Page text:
Tag Archives: Amanda Craig

Day 6

Thanks to me wanting a scone (although it turned out not to taste terribly nice) I found Moira Mcpartlin downing an espresso at the station café, which was very nice indeed. We were both going to Edinburgh, so suddenly I had company, which was both welcome, and positively useful, as Moira kept me awake. And there was all that delicious book and author gossip to engage in.

Moira Mcpartlin

In Charlotte Square the first thing Moira needed to do was photograph her own book (Wants of the Silent) in the bookshops. Which is a perfectly normal thing to do. Then we went over to admire [the photo of] Kathryn Evans in her swirly dress, and as we stood there a black clad figure wearing an enormous witch’s hat walked past and into the Corner theatre.

Kirkland Ciccone

An hour or two later I discovered this had been Kirkland Ciccone. It being a really warm and humid day, he said he’d been too hot, except when you’re as cool as he is, you can’t be too hot. So that’s fine.

The first thing for me was to find Amanda Craig who was signing after a morning event in the Spiegeltent with Gwendoline Riley. Amanda told me it had been a good event, and how much she enjoys the book festival.

Amanda Craig and Gwendoline Riley

I rested in the yurt for a bit, and was able to hear all the shouting going on in the tent next door where Lari Don was entertaining a large horde of schoolchildren. Caught her just before her signing, when she was having a one minute rest.

Lari Don

Theresa Breslin

My main reason for day 6 was to join Theresa Breslin’s school event (they said I could), so Frances kindly walked me over there and told them it was all right for me to sit in. When Theresa arrived, she handed me a school tie from Mr B, to make me blend in a bit. It made all the difference. And the event was much better than the one in my dream in the early hours (the reason for me feeling so sleepy).

Theresa Breslin

Afterwards Theresa signed for a good hour, which meant I also managed to see Nicola Morgan who was half an hour behind in the signing tent. That’s what I like about these weekday school event days; my authors all over the place. So then I slipped across the square to the children’s bookshop, where I saw Judy Paterson, and Jenny Colgan with Kathryn Ross who had chaired her event.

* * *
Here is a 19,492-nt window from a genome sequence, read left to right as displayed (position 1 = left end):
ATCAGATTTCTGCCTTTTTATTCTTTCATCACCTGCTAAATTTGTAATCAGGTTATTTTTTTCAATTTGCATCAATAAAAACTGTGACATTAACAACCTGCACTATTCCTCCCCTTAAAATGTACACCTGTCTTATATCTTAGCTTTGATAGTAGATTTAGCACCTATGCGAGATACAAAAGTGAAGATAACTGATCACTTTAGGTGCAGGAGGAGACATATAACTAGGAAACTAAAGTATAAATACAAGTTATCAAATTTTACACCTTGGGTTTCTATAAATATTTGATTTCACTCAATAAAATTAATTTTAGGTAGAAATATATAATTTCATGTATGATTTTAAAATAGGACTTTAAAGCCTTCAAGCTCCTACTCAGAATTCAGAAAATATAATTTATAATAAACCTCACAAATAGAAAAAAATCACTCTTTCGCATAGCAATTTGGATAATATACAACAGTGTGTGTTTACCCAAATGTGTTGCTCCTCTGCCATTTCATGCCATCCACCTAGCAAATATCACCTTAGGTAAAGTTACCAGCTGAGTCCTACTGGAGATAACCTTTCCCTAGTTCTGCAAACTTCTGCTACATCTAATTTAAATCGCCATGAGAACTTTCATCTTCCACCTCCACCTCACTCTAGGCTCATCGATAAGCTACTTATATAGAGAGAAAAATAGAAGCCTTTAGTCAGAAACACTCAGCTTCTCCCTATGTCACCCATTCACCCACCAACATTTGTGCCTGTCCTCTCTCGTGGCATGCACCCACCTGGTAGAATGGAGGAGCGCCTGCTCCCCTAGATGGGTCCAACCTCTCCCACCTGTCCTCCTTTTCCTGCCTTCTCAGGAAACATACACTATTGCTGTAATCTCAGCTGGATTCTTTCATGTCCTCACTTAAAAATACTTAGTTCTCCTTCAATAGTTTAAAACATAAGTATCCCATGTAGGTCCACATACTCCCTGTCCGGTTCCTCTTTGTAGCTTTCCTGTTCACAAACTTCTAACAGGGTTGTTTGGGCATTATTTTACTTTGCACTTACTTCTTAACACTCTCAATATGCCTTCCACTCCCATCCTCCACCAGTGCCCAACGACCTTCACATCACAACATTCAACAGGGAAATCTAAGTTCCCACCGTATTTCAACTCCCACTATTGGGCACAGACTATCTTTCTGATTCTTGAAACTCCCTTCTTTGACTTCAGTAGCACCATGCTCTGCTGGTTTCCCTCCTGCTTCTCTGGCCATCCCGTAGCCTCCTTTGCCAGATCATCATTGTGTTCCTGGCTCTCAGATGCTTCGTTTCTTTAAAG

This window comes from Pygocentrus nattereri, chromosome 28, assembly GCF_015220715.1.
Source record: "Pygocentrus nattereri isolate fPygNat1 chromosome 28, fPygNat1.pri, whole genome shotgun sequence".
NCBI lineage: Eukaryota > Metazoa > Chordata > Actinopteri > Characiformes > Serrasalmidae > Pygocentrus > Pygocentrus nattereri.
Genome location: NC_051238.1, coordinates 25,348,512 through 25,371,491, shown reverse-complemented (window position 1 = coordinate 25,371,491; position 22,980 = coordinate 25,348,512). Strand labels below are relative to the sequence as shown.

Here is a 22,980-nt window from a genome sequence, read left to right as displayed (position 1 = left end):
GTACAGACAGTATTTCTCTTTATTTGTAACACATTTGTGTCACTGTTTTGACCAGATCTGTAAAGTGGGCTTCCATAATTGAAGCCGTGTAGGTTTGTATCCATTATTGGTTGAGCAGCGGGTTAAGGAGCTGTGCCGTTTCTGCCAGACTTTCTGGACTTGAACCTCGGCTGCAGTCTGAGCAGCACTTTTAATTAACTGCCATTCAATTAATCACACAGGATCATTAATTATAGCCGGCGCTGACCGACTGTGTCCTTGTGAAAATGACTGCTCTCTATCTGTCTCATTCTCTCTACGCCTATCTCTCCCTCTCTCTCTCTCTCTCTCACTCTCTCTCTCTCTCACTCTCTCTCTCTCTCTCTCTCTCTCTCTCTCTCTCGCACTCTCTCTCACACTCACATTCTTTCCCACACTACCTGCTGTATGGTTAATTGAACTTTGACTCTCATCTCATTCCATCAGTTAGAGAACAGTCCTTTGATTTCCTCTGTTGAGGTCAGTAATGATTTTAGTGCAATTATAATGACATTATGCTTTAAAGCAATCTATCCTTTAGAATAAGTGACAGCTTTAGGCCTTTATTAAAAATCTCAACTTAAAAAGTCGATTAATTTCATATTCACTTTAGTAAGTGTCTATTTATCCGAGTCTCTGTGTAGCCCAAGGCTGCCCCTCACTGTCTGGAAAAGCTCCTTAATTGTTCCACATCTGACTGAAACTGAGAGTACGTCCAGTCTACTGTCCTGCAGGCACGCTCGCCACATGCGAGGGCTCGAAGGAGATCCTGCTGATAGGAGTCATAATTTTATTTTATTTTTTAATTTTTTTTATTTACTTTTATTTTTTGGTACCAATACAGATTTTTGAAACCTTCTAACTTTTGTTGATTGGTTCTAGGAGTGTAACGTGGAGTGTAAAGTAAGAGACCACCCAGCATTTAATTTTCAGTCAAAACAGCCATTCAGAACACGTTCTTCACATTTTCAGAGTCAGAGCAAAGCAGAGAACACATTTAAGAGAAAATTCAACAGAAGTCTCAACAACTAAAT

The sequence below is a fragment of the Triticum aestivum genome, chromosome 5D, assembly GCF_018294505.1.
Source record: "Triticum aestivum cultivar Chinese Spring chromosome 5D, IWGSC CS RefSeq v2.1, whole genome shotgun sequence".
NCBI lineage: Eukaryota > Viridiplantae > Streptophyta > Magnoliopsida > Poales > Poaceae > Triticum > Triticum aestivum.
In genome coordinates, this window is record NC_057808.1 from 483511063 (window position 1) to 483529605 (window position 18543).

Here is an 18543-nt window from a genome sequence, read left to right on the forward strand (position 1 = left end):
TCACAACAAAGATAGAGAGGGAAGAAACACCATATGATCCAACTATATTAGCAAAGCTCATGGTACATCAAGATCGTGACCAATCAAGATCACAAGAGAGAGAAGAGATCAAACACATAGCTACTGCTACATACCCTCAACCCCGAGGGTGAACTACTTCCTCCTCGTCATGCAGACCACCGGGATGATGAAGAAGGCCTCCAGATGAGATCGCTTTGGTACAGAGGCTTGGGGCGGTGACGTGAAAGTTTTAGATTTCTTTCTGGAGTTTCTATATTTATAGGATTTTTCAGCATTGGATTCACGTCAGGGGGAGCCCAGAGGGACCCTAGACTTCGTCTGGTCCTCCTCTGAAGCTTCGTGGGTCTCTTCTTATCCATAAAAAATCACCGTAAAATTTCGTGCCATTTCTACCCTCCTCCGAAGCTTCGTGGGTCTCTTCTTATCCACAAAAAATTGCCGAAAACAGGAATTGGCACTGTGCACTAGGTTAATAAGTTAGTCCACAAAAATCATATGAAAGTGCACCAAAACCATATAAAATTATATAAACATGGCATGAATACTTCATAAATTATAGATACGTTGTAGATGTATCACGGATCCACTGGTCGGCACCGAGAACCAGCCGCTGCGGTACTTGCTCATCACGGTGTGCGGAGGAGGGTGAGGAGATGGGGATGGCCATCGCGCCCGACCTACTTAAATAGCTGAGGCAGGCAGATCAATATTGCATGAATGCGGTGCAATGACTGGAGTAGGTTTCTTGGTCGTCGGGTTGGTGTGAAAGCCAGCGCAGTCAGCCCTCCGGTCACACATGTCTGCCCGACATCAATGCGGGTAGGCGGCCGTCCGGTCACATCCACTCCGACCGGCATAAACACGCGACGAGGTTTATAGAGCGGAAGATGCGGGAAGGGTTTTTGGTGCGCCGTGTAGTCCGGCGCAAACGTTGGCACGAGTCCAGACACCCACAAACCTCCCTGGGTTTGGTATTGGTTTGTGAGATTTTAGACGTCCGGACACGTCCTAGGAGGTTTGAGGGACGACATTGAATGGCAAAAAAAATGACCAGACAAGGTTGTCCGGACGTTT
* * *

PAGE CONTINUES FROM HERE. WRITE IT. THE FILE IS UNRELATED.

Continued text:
Nicola Morgan

Judy Paterson

Jenny Colgan and Kathryn Ross

On my way back to the yurt I encountered Cathy MacPhail en route to the Main theatre and there was time for a little hug. Saw Elizabeth Laird arrive, and then went to sit outside the yurt while waiting for a last photocall. Press boss Frances went off to buy green ice creams for her crew, which they licked in the rising heat, after first taking pictures of her posing with the five cones.

James Oswald

At last it was time for Norwegian crime writer Thomas Enger and James Oswald to face the paparazzi, and me. I think they were both taken aback by the onslaught of so many cameras all at once. Chatted to James while Thomas was being ‘done’ and it sounds as if it’s not something he’s used to encountering. And when it was James’s turn, I mentioned to Thomas that we’d met in Manchester a few years ago. Luckily he remembered who he’d been with, as my memory was fading a bit.

Thomas Enger

I picked up my school tie and half-eaten scone and walked to Waverley in the heat, ‘enjoying’ the piper on the corner, and narrowly missing my train. But there was another one soon enough, and it was both cold and empty, which is the beauty of travelling mid-afternoon and mid-week.

School tie

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Don’t pay? Won’t come!

Whereas I quite like the idea of Philip Pullman perusing his daily Bookwitch and taking my New Year’s post to heart, if I’m to be realistic, he probably came up with his new stance without my help.

But I’m glad that someone like Philip has decided enough’s enough, and that he is speaking out against festivals who don’t pay. Then there was Amanda Craig’s letter in the Bookseller, which collected a good number of signatures. It’s not enough for someone in the kind of income bracket who really needs to be paid to say they’d like money instead of ‘exposure,’ as no one much listens to ‘unknowns’ with not a lot of money behind them.

It’s a shame that the Oxford Literary Festival and Philip are having to part ways over this, but it sounds as if he tried discussing it with them. And I do understand that money might be short. But if none of the other categories of people who work for the festival do so unpaid, the question is why authors should give their time for free. They wrote the books. Yes, they will – hopefully – sell a good number after their event, but what do they get? 50p per paperback sold?

There are reasons for appearing somewhere for free, but it should be by choice, and after some serious thinking about why. (I ought to declare myself here. I once bribed an author to come for train fare only, but the bribe I offered has yet to be taken. I suspect it won’t, but it was all I had. I have also asked two authors to come to my house for a private event. I offered to pay on both occasions. One, the author was happy to come for free, if the indie bookshop was allowed to sell books. The second didn’t happen as the author was unavailable.)